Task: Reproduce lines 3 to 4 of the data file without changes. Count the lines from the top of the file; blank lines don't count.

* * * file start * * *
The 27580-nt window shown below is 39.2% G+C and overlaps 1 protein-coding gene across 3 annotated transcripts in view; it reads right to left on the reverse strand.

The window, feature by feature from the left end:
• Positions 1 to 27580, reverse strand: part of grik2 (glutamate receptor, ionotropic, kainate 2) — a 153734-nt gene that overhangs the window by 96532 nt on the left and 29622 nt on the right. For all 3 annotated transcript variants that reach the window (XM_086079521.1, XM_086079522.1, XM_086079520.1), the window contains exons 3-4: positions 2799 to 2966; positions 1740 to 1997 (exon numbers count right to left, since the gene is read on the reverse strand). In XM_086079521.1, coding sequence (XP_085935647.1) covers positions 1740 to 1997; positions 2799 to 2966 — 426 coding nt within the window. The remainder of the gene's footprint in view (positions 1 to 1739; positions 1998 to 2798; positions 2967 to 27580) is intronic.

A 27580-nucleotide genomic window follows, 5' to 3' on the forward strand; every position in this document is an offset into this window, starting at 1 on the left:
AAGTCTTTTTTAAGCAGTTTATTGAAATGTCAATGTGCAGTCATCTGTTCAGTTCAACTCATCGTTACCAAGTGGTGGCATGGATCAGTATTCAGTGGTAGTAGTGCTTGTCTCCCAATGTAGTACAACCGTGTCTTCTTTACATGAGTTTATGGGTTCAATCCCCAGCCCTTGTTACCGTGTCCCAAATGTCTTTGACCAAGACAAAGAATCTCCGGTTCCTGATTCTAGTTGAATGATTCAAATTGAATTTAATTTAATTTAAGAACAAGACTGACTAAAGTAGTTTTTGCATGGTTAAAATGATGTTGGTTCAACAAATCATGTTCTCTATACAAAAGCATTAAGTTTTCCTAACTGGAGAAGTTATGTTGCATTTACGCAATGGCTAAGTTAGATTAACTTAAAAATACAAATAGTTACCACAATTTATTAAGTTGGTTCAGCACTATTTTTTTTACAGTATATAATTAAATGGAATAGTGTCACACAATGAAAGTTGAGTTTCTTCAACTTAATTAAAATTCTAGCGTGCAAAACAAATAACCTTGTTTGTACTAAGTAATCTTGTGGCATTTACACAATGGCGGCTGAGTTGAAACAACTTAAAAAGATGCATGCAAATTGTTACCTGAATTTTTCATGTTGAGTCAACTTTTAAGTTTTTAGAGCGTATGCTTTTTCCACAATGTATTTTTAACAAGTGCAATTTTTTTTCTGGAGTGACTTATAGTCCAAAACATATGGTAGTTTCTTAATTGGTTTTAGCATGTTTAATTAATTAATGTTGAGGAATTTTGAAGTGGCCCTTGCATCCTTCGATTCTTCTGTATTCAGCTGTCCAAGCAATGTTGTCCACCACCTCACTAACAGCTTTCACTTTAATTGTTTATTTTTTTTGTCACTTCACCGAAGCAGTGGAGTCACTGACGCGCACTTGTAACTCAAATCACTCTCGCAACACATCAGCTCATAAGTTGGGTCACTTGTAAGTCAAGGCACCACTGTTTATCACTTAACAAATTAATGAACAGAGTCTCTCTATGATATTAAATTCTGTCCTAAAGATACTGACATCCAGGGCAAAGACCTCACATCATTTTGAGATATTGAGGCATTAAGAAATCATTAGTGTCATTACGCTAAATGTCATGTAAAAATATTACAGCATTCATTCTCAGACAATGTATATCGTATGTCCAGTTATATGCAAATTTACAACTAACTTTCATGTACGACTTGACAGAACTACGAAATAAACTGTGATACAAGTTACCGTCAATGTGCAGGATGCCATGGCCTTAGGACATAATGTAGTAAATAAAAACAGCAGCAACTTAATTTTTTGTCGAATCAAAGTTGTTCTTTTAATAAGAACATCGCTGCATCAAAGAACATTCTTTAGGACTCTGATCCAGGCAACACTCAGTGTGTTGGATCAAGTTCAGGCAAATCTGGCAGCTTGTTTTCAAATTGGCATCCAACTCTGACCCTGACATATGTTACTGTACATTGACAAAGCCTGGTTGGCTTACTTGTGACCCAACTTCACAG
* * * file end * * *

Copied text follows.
• Positions 1 to 27580, reverse strand: part of grik2 (glutamate receptor, ionotropic, kainate 2) — a 153734-nt gene that overhangs the window by 96532 nt on the left and 29622 nt on the right. For all 3 annotated transcript variants that reach the window (XM_086079521.1, XM_086079522.1, XM_086079520.1), the window contains exons 3-4: positions 2799 to 2966; positions 1740 to 1997 (exon numbers count right to left, since the gene is read on the reverse strand). In XM_086079521.1, coding sequence (XP_085935647.1) covers positions 1740 to 1997; positions 2799 to 2966 — 426 coding nt within the window. The remainder of the gene's footprint in view (positions 1 to 1739; positions 1998 to 2798; positions 2967 to 27580) is intronic.

A 27580-nucleotide genomic window follows, 5' to 3' on the forward strand; every position in this document is an offset into this window, starting at 1 on the left: